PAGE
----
Welcome to re:Virals, The Haiku Foundation’s weekly poem commentary feature on some of the finest haiku ever written in English. This week’s poem was
dusking inlet the gentle probe of furrows — Jan Benson, Runner-up, H. M. Haiku Column Contest (2018)
Radhamani Sarma peers into the furrows:
Simply a marvelous poem of beauty and probity in which Jan Benson attempts writing on agricultural issues related to furrows, ploughs and water. “dusking inlet” shows a situation where water seeps through small openings in a farming process, helping the tillage at a narrow, minimal level. The adjectival depiction, “dusking,” implies a gloomy, dark atmosphere and involves a slow process during sunset, or perhaps the coiling of water through the land. It’s as if the ebullient streaks of the writer’s pen take us along the inlet, an ongoing process, although it is dark.
What happens, what is bound to happen, what can only happen, is the outcome which is expressed in the subsequent poetic lines, the consequential second and third lines. With the limitation or formation of a water bay, there cannot be a fast plough furrowing the land, in tune with the silenced force or formation of gathering water. If ploughed by a tractor, a field would not absorb much.
Yet another possible inference is that in the sunset of one’s life, when youth fades and money dwindles, one is faced with gloomy prospects. Man’s avocation for matrimonial prospects or sexual indulgence is met with “gentle furrows,” even closer to being null and void.
Cezar-Florin Ciobîcă explores a moment of epiphany:
The poet contemplates the dusking seascape and the sky in unison and probably meditates on the passage of time because “furrows” can be seen here as a synonym for “wrinkles.” The overall image does not release any tension, fear, or threat, but, on the contrary, due to the adjective “gentle,” highlights serenity, resignation, a reconciliation with oneself.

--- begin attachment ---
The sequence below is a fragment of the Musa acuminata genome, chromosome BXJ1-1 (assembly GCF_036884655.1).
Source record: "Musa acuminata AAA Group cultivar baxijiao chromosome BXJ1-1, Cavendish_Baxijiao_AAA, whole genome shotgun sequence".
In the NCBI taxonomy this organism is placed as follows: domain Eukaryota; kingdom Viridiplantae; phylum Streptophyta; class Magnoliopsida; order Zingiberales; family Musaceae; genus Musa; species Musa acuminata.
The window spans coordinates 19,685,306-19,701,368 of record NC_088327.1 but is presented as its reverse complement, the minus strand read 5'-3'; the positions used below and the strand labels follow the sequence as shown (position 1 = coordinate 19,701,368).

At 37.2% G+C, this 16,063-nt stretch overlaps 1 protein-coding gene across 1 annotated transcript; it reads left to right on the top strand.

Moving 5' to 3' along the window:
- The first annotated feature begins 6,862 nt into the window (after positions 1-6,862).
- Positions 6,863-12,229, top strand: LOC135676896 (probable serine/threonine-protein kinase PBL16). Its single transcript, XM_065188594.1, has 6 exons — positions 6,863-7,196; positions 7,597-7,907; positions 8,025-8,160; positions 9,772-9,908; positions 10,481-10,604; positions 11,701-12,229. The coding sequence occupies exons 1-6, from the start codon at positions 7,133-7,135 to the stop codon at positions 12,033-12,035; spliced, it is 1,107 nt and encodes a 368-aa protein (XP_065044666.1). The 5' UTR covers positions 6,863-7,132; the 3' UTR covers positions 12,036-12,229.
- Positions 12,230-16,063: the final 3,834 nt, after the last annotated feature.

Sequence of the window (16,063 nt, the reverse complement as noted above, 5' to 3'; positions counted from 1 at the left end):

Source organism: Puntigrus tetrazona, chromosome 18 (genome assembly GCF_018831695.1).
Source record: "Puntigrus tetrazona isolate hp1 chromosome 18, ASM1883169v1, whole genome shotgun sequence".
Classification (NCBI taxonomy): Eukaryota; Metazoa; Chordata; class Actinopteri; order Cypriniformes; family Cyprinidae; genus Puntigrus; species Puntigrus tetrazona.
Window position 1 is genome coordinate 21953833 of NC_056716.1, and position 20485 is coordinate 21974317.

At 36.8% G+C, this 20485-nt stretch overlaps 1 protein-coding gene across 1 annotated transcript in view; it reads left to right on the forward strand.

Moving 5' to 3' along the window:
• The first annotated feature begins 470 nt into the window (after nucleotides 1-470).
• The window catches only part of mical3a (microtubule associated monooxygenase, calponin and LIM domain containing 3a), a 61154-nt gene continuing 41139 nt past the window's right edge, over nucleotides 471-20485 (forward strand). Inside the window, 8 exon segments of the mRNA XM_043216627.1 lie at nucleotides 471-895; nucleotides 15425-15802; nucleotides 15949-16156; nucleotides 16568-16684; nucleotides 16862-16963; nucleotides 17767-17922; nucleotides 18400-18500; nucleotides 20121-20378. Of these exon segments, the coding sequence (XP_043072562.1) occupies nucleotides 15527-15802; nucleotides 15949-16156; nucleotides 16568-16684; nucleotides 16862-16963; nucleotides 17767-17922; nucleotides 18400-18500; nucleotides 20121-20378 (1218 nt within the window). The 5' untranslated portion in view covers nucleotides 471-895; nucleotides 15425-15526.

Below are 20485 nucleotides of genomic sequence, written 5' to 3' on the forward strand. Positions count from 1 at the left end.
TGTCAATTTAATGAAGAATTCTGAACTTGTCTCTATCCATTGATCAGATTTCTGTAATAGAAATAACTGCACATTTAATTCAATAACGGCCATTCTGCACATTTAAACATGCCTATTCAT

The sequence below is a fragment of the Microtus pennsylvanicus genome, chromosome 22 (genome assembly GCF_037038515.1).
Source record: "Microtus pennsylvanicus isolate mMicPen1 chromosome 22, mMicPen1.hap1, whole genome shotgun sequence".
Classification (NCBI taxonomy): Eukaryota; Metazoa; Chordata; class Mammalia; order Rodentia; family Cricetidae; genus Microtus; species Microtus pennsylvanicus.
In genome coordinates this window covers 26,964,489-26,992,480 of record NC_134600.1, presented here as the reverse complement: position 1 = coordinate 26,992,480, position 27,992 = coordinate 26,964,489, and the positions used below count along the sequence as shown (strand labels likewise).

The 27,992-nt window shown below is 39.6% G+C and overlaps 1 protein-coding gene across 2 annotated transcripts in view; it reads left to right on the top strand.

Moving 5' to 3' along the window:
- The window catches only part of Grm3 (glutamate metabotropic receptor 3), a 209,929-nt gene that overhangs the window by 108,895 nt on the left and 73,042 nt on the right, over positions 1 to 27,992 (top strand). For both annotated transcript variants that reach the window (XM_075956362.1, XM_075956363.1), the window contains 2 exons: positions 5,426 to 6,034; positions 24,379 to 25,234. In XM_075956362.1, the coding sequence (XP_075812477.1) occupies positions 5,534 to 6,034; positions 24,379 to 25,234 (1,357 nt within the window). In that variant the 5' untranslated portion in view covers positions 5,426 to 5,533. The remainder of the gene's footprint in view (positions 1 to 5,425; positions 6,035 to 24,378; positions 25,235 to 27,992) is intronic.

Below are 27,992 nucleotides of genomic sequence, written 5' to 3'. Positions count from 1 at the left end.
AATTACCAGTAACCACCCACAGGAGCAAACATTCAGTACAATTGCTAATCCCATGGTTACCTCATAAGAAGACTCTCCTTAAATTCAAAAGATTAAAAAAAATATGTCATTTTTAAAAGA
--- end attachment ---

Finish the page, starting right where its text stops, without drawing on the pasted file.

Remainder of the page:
Maybe the author is an old man and what he observes makes him understand the right way of Zen. The dusk helps him to experience a kind of illumination: Life must not be lived with the mind (stress, pressure), but with the heart (joy, pleasure), with the spirit always alive, thinking positively and preparing our fragile soul for the next levels of our journey.
At the phonetic level, the liquid consonants in the second part seem to suggest the sound of water caught in the twilight or the smooth flow of clouds, inviting us to dream.
As this week’s winner, Cezar-Florin gets to choose next week’s poem, which you’ll find below. We invite you to write a commentary to it. It may be as long or short, academic or spontaneous, serious or silly, public or personal as you like. We will select out-takes from the best of these. And the very best will be reproduced in its entirety and take its place as part of the THF Archives. Best of all, the winning commentator gets to choose the next poem for commentary.
Anyone can participate. A new poem will appear each Friday morning. Simply put your commentary in the Contact box by the following Tuesday midnight (Eastern US Time Zone). Please use the subject header “re:Virals” so we know what we’re looking at. We look forward to seeing some of your favorite poems — and finding out why!
campfire sparks a galaxy between us — Rajan Garg, 2nd Place, World Haiku Contest (2016)